Philip and Jeffrey Bershad were in trouble. Their idealistic project—take over and grow the family wallcoverings business—had hit a rough patch almost before it had begun. It was the early aughts and their product wasn’t in vogue—not that anyone was buying much of anything in the traumatic aftermath of September 11th. Even worse, no one seemed to know what to make of their ragtag offering of grasscloth, rugs, wallpaper and passementerie.
“When we joined the business, our dad had run it with an entrepreneurial mindset, which is a survivor’s mindset,” Jeffrey tells host Dennis Scully on the latest episode of the Business of Home podcast, sponsored by High Point Market. “He felt that diversifying was one of the keys to survival. But when Philip and I started to meet with designers, they said, ‘We don’t know what Phillip Jeffries stands for.’”
The Bershads are the kind of brothers that make you want a brother. Upbeat, cheerful, close and supportive of each other, they had grown up strategizing lemonade stand marketing plans and had run a “bank” out of their basement. As adults, they both went out into the corporate world, always knowing they’d someday work on a business together. After kicking around various ideas—real estate, a web company—they landed on what had been under their noses all along: their father’s 25-year-old fabric company, named after the two of them.
The early days were marked by stress, challenges and no small amount of whiplash. “When Philip and I joined, we had been working at Fortune 500 companies, and suddenly we were in a mom-and-pop business of seven people, including mom and pop,” says Jeffrey. “It was very tough, and scary,” adds Philip. “Our business had really started to dip, and I had put all my chips down to come on board with the family.”
After a few tough years, the Bershads landed on the epiphany that set them on their way. “We decided we were going to take a stand,” says Jeffrey. “We were gonna say, ‘We don’t want to be a wallpaper company and a fabric company and a trim company and a rug company and a passementerie company.’ We’re going to get rid of everything and try to be the world’s best at one thing—natural and textile wallcoverings.”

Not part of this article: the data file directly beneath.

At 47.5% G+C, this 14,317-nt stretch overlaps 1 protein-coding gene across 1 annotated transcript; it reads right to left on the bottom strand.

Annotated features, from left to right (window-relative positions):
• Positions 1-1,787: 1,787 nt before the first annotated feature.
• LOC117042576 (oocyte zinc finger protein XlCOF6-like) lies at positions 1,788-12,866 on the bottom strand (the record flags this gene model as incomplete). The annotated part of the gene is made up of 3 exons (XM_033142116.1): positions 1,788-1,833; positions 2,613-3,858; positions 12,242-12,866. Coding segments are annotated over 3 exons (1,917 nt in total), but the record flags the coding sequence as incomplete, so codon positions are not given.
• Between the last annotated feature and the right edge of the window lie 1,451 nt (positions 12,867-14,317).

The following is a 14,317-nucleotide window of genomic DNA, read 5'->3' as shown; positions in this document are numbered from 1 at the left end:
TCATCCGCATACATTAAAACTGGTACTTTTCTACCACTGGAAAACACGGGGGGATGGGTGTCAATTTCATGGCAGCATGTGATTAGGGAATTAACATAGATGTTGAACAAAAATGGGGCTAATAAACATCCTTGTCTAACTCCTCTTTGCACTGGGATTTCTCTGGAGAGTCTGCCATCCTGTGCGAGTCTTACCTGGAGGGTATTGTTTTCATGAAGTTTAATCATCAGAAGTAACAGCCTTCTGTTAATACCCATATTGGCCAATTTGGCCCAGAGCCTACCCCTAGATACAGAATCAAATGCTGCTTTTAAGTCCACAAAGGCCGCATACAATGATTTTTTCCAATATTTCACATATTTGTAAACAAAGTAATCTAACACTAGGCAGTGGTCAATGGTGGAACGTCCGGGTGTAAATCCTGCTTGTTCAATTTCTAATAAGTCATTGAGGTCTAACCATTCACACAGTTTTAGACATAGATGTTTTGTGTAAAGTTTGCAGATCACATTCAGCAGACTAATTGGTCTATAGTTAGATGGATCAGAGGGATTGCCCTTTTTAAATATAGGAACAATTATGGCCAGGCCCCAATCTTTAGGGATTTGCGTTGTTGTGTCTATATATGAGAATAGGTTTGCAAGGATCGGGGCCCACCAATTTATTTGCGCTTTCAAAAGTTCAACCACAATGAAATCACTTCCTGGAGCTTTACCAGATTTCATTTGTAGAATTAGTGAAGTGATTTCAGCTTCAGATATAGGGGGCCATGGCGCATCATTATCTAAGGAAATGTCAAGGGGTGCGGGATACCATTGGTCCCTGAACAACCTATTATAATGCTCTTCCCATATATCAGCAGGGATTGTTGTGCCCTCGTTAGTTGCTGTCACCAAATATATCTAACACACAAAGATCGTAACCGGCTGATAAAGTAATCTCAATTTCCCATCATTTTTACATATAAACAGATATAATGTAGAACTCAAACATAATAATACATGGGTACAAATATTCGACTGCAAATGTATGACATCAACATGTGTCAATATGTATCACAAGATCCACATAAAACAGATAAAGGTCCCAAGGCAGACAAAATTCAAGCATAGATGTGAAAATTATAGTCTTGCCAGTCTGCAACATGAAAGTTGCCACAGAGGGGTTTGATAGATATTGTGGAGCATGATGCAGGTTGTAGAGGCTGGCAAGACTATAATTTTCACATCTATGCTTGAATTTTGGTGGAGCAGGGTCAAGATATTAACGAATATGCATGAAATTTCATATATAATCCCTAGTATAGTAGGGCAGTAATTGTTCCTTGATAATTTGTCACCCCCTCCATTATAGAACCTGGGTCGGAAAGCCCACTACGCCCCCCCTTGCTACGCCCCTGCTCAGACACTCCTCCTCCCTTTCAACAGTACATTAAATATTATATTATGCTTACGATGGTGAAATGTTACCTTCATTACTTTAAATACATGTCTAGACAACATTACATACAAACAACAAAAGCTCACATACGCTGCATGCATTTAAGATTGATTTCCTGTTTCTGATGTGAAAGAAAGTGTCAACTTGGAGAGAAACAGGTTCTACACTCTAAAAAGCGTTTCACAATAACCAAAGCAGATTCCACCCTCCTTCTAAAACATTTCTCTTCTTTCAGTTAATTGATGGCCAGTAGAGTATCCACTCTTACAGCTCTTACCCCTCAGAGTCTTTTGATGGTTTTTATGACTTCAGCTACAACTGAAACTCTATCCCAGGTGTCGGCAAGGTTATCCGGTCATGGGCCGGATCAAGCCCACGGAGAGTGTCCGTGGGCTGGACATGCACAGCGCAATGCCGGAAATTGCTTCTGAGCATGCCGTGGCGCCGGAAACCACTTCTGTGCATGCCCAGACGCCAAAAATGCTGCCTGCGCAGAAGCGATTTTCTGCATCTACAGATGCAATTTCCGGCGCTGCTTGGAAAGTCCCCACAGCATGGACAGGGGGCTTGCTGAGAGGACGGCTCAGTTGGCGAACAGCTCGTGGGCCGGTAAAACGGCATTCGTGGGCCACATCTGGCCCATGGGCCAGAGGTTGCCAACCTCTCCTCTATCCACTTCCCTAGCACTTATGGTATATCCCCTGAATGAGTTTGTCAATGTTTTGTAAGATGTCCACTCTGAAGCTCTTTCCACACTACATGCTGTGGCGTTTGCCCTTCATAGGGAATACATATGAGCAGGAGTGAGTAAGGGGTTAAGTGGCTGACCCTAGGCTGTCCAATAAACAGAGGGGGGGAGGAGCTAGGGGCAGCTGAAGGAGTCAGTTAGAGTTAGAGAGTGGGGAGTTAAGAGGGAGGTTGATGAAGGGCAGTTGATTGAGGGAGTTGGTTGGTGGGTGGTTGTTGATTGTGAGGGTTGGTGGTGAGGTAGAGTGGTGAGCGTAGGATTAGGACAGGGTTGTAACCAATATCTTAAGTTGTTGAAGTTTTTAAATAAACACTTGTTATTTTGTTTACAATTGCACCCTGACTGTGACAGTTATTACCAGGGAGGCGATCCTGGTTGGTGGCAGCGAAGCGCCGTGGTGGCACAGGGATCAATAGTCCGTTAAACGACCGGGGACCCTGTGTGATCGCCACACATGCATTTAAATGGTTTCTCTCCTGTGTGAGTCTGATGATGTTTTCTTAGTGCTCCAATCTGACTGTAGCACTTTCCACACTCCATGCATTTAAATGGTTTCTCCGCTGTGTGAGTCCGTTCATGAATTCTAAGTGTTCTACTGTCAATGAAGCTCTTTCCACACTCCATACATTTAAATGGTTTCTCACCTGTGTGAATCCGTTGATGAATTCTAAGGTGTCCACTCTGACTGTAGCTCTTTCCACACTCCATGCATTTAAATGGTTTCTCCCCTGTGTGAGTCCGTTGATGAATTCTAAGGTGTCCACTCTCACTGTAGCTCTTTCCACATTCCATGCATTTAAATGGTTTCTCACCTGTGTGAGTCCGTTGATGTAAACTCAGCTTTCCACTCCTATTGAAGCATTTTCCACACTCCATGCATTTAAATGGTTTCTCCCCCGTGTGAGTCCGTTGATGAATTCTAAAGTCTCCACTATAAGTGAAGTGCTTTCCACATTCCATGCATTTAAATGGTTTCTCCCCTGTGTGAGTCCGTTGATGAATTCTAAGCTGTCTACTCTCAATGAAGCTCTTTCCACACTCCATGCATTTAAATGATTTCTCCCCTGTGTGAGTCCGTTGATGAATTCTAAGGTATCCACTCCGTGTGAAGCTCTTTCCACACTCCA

With this strategy change, Phillip Jeffries started to grow by leaps and bounds. Now the brothers employ 160, with operations all over the world. The challenge today isn’t about survival, but about maintaining a competitive advantage and growing intelligently. To that end, the Bershads have created a unique high-energy company culture at Phillip Jeffries that sounds like a combination of a summer camp, a TED Talk and a startup on a deadline.
There’s team-building (their annual spirit-week retreat, with group skits and songs, is just around the corner) and self-improvement perks—employees are given paid time off to learn outside the company and participate in charitable activities. The Bershads also give staff a comprehensive health benefits package and bonuses for how well employees live the values of the firm, defined by the acronym WIPTAG (you’ll have to listen to the podcast to find out what it stands for).
On the flipside, the Bershads are fanatical about collecting data, and push employees to achieve against measurable metrics—all of which are discussed at Phillip Jeffries’s daily all-hands huddles. “One of the things we tell people is that we aspire for this to be the most fun job you’ve ever had, and the hardest job you’ve ever had,” says Philip.
Looking forward, the brothers are continuing to grow the company’s reach (they just expanded into Canada earlier this year) and improve it in all the small immeasurable ways that great companies differentiate themselves from good ones. Though Phillip Jeffries is occasionally perceived as an overnight success, the Bershads are candid about the time it takes to get it right. “We didn’t have our values and our vision and our purpose [right away],” says Philip. “To anyone who feels like ‘How am I gonna do everything?’ Start with one thing.”